Maine Delegation Urges VA to Fix Payment Problems Hurting Maine Healthcare Providers, Veterans

Late payments by the VA have placed Maine healthcare providers in dire straits, with some community care providers being forced to suspend service through the VA

WASHINGTON, D.C. – U.S. Senators Susan Collins and Angus King and Representatives Chellie Pingree and Jared Golden sent a letter to U.S. Secretary of Veterans Affairs (VA) Robert Wilkie to raise the issue of late payments from the VA to Maine community hospitals and health care providers. As the lawmakers note in their letter, the Maine Hospital Association states the VA currently owes millions of dollars to fifteen Maine hospitals, and nearly a third of those delinquent claims are more than six months past due. The issue has placed an undue burden on Maine’s healthcare providers, potentially forcing some to suspend their services through the VA and risking the ability of Maine veterans to access care in their communities.

 

“Over the course of the last several months, we have heard from Maine community hospitals and health care providers about their growing concerns that the Department of Veterans Affairs (VA) has not been diligent or timely with the payments it owes providers for the community care services they deliver to eligible veterans,” said Senators Collins and King and Representatives Pingree and Golden. “The Maine Hospital Association (MHA), which represents critical access hospitals across the state, reports that fifteen of its member hospitals currently have millions of dollars of delinquent payments in their claims backlog. Of these accounts, about thirty percent are more than 180 days old. Likewise, a number of other qualified providers from across the state of Maine have contacted our offices to report similar issues with the VA that have resulted in aging accounts and significant financial duress.

 

“We respectfully request that the VA quickly pay all valid and eligible claims, provide an explanation for delayed payments, and outline its reporting process on paid claims,” the delegation added.

 

The delegation’s full letter can be downloaded HERE or read below:

 

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Dear Secretary Wilkie,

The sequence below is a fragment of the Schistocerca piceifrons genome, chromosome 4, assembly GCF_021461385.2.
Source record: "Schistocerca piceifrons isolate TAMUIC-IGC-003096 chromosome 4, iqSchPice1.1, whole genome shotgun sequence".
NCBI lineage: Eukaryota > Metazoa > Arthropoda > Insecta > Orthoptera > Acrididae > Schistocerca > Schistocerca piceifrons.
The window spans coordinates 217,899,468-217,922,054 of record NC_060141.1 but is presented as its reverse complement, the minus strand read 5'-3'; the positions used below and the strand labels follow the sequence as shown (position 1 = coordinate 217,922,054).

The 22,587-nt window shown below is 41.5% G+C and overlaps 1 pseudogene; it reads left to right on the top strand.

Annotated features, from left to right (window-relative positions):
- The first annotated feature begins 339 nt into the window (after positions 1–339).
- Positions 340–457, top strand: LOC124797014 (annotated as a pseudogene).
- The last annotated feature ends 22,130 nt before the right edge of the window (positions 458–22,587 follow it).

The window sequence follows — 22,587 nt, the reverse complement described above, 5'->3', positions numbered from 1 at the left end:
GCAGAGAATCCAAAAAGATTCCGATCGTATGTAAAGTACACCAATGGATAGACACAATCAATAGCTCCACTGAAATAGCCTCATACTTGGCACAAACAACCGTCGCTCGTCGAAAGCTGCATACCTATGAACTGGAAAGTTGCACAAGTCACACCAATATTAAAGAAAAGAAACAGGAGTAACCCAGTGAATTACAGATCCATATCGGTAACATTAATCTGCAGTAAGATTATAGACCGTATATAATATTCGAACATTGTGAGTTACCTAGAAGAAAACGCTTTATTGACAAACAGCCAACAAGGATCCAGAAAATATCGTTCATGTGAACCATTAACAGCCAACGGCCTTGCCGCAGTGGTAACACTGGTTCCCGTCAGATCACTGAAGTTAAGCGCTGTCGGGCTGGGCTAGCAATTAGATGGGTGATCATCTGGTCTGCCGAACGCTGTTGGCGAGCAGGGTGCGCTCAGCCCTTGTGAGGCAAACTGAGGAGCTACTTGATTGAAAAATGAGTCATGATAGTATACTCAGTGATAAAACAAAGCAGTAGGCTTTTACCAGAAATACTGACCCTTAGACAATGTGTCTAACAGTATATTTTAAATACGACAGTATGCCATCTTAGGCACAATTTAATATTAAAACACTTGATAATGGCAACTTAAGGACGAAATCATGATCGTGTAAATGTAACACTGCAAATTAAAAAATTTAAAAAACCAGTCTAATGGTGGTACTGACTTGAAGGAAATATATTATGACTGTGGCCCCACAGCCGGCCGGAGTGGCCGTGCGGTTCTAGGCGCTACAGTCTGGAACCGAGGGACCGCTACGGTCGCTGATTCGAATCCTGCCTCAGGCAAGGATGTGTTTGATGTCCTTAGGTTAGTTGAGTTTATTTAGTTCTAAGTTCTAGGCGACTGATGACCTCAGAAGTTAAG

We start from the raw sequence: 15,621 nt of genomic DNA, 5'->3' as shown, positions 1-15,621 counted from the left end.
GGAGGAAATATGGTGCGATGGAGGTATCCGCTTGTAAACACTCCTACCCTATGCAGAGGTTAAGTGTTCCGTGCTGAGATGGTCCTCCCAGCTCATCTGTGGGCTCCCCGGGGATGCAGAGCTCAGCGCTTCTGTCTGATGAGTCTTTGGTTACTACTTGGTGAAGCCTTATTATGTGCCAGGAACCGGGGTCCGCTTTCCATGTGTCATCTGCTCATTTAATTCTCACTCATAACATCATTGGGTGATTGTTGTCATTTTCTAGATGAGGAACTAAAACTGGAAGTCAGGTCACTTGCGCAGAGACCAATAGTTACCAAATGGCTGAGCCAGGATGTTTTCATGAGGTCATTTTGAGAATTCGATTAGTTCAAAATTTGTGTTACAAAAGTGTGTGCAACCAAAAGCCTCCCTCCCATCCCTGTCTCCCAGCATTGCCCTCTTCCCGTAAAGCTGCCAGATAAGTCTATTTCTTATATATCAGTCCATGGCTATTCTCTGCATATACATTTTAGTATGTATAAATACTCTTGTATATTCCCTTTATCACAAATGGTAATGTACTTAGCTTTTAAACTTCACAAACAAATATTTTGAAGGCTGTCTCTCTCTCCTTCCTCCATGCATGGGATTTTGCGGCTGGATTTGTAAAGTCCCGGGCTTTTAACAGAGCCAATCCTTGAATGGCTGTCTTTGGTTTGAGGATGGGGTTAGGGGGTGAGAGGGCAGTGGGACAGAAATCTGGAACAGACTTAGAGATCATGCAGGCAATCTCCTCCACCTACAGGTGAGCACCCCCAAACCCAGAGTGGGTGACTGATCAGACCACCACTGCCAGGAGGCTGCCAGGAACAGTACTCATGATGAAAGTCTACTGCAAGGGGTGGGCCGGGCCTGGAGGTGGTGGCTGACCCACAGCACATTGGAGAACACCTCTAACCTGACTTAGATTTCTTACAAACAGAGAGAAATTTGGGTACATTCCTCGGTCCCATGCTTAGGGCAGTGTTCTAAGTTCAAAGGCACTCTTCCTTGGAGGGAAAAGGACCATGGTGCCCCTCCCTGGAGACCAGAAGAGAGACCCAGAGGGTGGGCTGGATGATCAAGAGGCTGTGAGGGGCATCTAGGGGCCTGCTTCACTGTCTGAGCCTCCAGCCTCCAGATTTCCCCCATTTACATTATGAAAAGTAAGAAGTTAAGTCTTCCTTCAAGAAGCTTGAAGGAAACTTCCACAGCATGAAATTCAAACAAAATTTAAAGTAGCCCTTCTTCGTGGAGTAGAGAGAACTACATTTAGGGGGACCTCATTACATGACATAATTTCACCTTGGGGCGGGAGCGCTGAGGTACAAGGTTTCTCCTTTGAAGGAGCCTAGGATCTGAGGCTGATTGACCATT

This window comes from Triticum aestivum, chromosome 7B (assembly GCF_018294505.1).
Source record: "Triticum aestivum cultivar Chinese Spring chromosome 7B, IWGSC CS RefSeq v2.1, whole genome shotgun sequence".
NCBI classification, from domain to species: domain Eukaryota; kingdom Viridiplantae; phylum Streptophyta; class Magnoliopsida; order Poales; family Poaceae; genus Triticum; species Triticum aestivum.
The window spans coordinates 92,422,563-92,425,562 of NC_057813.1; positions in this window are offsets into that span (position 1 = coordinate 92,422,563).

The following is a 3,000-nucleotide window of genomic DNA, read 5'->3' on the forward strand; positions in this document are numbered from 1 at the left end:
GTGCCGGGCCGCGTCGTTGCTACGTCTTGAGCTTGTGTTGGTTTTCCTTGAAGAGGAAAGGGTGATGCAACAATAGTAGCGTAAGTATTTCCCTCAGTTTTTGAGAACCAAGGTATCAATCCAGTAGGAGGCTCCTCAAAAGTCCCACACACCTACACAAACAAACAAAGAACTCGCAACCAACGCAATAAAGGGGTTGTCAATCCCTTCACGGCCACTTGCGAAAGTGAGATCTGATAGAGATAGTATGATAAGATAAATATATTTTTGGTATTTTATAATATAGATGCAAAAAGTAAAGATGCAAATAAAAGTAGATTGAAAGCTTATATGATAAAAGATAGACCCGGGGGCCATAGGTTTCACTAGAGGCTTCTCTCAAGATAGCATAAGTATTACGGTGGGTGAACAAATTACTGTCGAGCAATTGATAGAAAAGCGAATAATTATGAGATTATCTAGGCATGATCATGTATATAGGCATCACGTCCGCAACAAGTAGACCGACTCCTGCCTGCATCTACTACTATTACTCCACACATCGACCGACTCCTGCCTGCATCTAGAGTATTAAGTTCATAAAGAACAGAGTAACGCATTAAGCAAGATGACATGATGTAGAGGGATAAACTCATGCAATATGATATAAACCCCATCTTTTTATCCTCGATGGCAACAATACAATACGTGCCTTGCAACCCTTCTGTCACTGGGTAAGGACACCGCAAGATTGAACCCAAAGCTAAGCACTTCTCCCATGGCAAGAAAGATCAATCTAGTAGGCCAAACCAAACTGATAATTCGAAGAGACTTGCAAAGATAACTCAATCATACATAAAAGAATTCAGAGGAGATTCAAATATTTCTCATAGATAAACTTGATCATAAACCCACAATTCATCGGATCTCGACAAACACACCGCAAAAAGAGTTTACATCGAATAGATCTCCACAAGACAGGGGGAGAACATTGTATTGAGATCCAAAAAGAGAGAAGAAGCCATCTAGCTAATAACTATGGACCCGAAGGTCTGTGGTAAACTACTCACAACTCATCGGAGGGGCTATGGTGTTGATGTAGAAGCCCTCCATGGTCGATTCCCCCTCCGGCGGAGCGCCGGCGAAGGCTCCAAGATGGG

We write to bring to your attention an urgent matter of grave importance for the veterans of Maine.

 

Over the course of the last several months, we have heard from Maine community hospitals and health care providers about their growing concerns that the Department of Veterans Affairs (VA) has not been diligent or timely with the payments it owes providers for the community care services they deliver to eligible veterans. The Maine Hospital Association (MHA), which represents critical access hospitals across the state, reports that fifteen of its member hospitals currently have millions of dollars of delinquent payments in their claims backlog. Of these accounts, about thirty percent are more than 180 days old. Likewise, a number of other qualified providers from across the state of Maine have contacted our offices to report similar issues with the VA that have resulted in aging accounts and significant financial duress.

 

The VA’s community care options have helped Maine veterans in rural parts of the state receive care in their local communities instead of traveling long distances to the Togus VA Medical Center in Augusta. We expect that the Veterans Community Care Program, as authorized by the VA Mission Act of 2018, will build on the Veterans Choice Program to improve timeliness and accessibility for veterans who may live far from VA facilities; we will continue to closely track its implementation to ensure its success.

 

Timely community care, however, is contingent upon broad participation by community providers and a good faith relationship between those providers and the VA. We are aware of community care providers who may be forced to suspend their service with the VA or have already done so due to the administrative and financial challenges of serving veterans referred by the VA. Due to such challenges, Maine veterans are at risk of losing access to care close to their homes.

 

We respectfully request that the VA quickly pay all valid and eligible claims, provide an explanation for delayed payments, and outline its reporting process on paid claims.

 

Thank you for your attention to this matter. Community care providers in Maine offer critical services for our veterans, and they are proud to help care for those who have served. We urge the VA to work closely with these providers to address this payment issue and work to strengthen these relationships so our veterans can continue to receive the accessible, high-quality care they deserve.